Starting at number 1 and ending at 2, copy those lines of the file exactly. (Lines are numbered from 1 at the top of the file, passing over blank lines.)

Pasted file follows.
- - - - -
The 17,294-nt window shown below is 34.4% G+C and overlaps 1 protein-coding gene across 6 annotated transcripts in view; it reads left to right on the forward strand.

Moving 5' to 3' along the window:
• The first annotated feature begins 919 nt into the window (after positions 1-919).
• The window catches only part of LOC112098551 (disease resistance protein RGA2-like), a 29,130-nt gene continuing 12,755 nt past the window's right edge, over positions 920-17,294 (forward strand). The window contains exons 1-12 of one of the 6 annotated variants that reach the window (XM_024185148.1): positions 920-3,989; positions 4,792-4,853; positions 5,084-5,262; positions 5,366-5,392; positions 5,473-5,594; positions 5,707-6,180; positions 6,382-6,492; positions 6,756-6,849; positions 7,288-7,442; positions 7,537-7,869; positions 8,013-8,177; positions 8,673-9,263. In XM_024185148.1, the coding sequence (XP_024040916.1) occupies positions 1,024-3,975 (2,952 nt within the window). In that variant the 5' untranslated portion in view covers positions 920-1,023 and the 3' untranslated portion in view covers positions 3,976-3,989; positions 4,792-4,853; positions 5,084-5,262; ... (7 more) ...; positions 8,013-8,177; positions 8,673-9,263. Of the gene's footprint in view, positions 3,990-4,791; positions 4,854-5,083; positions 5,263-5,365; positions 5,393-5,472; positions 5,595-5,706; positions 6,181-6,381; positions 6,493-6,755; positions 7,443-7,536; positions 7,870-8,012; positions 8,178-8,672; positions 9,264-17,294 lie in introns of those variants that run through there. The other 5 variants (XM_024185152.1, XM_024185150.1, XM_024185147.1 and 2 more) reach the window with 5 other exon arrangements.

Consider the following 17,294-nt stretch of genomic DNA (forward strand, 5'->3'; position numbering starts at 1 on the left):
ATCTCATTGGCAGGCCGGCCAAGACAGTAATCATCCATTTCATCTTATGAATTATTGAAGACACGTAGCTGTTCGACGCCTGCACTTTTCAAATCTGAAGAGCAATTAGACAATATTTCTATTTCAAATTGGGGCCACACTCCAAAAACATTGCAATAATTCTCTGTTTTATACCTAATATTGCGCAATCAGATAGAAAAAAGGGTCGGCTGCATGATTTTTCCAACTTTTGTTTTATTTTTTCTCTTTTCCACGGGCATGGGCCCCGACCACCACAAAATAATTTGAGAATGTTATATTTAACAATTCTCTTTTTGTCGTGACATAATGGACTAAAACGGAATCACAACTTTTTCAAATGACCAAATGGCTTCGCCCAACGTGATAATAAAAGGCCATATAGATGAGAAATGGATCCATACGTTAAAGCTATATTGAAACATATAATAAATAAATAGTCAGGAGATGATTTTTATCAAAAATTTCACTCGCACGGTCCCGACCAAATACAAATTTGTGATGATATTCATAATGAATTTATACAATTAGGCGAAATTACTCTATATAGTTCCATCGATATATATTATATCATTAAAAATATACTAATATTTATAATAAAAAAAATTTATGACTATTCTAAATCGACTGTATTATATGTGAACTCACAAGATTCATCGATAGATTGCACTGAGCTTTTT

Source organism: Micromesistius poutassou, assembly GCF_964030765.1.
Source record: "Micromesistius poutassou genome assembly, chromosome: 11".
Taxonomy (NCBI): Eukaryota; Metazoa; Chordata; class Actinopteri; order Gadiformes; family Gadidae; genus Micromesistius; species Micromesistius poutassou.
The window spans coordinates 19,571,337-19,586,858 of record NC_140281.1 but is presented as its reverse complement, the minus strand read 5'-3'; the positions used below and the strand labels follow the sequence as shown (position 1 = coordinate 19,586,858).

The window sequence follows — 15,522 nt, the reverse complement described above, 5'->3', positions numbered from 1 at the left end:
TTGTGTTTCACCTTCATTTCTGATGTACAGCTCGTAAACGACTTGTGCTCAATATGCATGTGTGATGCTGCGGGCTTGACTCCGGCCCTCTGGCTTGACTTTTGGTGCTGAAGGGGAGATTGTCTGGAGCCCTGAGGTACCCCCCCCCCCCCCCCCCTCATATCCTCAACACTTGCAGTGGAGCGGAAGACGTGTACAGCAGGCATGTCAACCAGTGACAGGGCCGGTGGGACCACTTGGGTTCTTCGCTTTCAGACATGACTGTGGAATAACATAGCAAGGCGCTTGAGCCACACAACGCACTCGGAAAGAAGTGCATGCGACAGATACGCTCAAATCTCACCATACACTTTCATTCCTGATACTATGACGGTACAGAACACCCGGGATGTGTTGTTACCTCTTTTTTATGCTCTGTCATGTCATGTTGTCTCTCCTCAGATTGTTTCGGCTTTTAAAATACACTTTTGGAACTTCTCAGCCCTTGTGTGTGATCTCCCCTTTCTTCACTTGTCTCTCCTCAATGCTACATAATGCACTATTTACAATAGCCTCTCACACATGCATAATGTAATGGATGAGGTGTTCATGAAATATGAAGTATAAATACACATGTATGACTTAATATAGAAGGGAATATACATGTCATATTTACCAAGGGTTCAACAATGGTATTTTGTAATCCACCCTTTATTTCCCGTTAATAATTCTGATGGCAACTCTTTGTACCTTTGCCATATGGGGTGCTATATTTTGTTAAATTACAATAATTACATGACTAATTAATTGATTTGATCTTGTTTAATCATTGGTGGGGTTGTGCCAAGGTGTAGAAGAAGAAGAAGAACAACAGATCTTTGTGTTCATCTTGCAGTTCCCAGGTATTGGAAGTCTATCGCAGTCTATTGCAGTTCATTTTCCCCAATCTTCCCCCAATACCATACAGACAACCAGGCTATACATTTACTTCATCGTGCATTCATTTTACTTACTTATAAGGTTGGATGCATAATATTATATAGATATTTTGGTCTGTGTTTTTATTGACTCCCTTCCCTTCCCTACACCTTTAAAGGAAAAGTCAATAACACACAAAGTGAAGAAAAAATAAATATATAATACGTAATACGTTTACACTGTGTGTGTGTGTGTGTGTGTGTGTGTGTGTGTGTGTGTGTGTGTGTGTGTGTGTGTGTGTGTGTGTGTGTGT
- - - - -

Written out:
The 17,294-nt window shown below is 34.4% G+C and overlaps 1 protein-coding gene across 6 annotated transcripts in view; it reads left to right on the forward strand.

Moving 5' to 3' along the window: